With help from Kevin Barry, the developer of Nova Launcher, I learned that the Pixel Launcher’s Quickstep module has code hinting at a new back-to-home transition animation. What I think will happen is that when swiping back, the app window will scale and follow the user’s finger as they swipe inward. If the user lets go past a minimum distance for the back gesture to be invoked, then another animation will play out — the one from Android 12L that gracefully animates the icon towards its location on the home screen or app drawer.

Unfortunately, a lot of code is missing in the Pixel Launcher, so I can’t actually demonstrate the new animation. However, it should look similar to the current swipe home gesture, with the difference being in what “peeks” out behind the user’s finger. In the case of the swipe home gesture, it’s the wallpaper, while in the case of the new back gesture, it should be a snapshot of the home screen (or app drawer). By seeing the home screen or app drawer as they swipe back, the user has a better idea of what’s going to happen when they complete that gesture.

The swipe up gesture in Android 10-13.

In order to make this animation actually possible, Google has to make a few changes to the way back navigation works in Android 13. First of all, the system can’t wait for the user to swipe all the way until their finger passes the trigger area before it starts scaling and moving the app window alongside their finger. It needs to start tracking this movement pretty much immediately, which is where I think the system’s “back predictability progress threshold” comes in. I’m thinking this threshold is what the system uses to decide when to treat an inward swipe as a back swipe even if it hasn’t been fully committed yet. This way, the system can start animating before the user’s finger swipes to exit the normal trigger area, which actually completes the back gesture.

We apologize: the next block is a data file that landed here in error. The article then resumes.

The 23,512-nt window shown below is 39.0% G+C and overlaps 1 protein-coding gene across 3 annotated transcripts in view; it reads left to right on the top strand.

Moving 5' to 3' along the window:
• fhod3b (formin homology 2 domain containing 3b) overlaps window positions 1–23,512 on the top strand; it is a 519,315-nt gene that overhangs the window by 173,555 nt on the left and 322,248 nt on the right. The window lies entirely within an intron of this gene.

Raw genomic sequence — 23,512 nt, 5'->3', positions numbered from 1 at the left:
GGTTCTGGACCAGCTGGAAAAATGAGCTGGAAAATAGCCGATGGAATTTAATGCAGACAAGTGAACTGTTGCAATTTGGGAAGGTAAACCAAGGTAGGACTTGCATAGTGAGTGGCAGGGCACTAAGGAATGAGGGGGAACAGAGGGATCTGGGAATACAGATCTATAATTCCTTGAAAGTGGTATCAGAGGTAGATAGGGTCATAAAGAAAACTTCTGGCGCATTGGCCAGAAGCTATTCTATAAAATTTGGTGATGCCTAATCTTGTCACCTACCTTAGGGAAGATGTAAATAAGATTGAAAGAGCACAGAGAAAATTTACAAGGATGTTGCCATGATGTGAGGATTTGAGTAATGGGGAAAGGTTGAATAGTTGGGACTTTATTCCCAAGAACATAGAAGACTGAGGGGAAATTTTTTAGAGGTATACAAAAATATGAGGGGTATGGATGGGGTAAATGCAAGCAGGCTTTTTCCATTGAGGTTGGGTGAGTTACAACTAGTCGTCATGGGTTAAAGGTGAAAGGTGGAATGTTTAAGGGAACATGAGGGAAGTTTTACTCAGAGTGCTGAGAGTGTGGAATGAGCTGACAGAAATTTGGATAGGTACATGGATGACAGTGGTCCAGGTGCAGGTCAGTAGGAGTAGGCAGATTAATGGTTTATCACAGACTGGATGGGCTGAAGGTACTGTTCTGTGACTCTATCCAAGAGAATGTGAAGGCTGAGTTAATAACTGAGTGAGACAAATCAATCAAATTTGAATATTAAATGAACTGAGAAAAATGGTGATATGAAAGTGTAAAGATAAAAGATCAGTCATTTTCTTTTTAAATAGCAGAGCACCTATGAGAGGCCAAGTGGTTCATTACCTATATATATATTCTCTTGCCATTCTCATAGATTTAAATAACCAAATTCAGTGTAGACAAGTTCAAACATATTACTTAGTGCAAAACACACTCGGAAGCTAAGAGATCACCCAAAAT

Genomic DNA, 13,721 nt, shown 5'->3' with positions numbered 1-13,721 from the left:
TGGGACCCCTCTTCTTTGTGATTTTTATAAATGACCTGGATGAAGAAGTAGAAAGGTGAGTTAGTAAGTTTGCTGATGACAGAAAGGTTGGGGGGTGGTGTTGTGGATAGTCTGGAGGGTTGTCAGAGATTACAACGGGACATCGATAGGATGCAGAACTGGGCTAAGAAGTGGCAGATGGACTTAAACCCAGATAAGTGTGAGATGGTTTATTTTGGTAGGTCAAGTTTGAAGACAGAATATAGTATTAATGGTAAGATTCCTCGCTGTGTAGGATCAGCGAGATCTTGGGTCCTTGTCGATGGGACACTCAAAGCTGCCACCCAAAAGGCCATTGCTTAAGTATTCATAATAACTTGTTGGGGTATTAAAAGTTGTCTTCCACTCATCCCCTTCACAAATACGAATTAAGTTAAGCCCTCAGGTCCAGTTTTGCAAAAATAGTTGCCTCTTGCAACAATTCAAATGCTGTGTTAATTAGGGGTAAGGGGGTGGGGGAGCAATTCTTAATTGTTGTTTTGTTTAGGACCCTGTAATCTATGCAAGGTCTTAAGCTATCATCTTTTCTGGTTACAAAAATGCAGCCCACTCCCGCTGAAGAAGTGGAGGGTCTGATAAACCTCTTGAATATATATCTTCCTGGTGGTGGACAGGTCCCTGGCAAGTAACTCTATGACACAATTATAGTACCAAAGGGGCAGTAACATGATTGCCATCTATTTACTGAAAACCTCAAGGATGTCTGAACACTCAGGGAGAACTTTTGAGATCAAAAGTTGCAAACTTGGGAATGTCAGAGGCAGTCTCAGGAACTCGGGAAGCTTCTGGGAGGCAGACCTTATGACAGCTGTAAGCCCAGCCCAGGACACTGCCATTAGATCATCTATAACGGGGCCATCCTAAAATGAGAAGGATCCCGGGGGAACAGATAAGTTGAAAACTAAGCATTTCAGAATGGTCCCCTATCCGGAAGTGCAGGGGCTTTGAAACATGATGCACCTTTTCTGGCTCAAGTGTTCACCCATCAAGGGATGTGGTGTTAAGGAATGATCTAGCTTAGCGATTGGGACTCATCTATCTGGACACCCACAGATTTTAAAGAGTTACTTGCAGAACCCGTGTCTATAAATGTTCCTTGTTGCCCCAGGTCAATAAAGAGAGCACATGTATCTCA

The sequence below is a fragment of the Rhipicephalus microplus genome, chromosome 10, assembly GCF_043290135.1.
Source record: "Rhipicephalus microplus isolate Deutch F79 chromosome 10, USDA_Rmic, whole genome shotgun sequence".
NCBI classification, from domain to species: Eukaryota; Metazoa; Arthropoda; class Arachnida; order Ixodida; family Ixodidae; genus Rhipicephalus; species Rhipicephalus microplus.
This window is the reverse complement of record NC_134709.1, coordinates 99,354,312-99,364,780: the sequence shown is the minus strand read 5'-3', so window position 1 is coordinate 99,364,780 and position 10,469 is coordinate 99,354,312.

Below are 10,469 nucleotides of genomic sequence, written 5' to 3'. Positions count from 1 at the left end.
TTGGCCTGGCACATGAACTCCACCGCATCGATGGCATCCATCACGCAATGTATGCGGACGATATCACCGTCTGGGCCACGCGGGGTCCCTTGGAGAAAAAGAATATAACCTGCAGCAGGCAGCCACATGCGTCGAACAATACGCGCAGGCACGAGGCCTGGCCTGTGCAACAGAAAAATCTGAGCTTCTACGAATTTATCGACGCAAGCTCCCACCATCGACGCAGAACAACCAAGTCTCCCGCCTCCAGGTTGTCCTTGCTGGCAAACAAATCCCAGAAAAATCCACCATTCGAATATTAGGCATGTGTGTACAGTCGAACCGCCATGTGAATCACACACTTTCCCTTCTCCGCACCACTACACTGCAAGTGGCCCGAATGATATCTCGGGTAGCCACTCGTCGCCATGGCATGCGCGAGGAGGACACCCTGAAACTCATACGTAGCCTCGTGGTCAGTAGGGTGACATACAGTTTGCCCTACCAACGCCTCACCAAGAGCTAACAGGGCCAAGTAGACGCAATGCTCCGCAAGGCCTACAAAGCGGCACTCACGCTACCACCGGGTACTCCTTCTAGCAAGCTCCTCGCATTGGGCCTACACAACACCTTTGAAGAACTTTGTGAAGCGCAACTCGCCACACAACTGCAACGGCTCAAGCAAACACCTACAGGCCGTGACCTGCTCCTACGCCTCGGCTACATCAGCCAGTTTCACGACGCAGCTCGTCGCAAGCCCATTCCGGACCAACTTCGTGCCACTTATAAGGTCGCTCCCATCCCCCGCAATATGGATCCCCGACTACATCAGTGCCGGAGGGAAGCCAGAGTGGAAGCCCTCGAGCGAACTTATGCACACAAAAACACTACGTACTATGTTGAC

Another change that needs to be made is how apps handle back events. If apps continue to override the back behavior in the way they currently can, then the system can’t take action until the app decides what it wants to do. However, Android 13 now lets apps register back invocation callbacks using a new API. If the system detects there aren’t any registered handlers, then it can “predict” that going back should take the user back home and thus play out the new back-to-home animation. If there are layers that have registered a handler, then those will be invoked in the reverse order in which they are registered. This way, Android can both provide a new, more seamless back navigation experience while continuing to let apps handle custom navigation. At least, that’s what I think will happen.

On builds with ro.debuggable=1, for each app Android 13 logs the value of the DISPATCH_BACK_INVOCATION_AHEAD_OF_TIME compat flag, the persist.debug.back_predictability system property, and the enableOnBackInvokedCallback Manifest attribute.

Sadly, since the predictive back navigation system is not enabled by default in current Android 13 builds, I can’t say for certain that this is how it will work or if this is the principle behind its design. What I do know is that the new enableOnBackInvokedCallback Manifest attribute is going to be very important, as it seems to be the way for apps to opt in or out of the new predictive back navigation system. The framework references this flag, as well as the new compatibility flag DISPATCH_BACK_INVOCATION_AHEAD_OF_TIME, in code related to requesting the “legacy” back behavior. Whether or not apps have to opt in or opt out of the new predictive back navigation system and whether or not this will apply to all apps running on Android 13 or only those targeting API level 33 is something we’ll have to wait to find out. I’m also curious to see how this will impact third-party launchers such as Nova. Making new gestures work seamlessly with third-party launchers hasn’t seemed to be a top priority for Google in the past, though they do show interest in fixing things.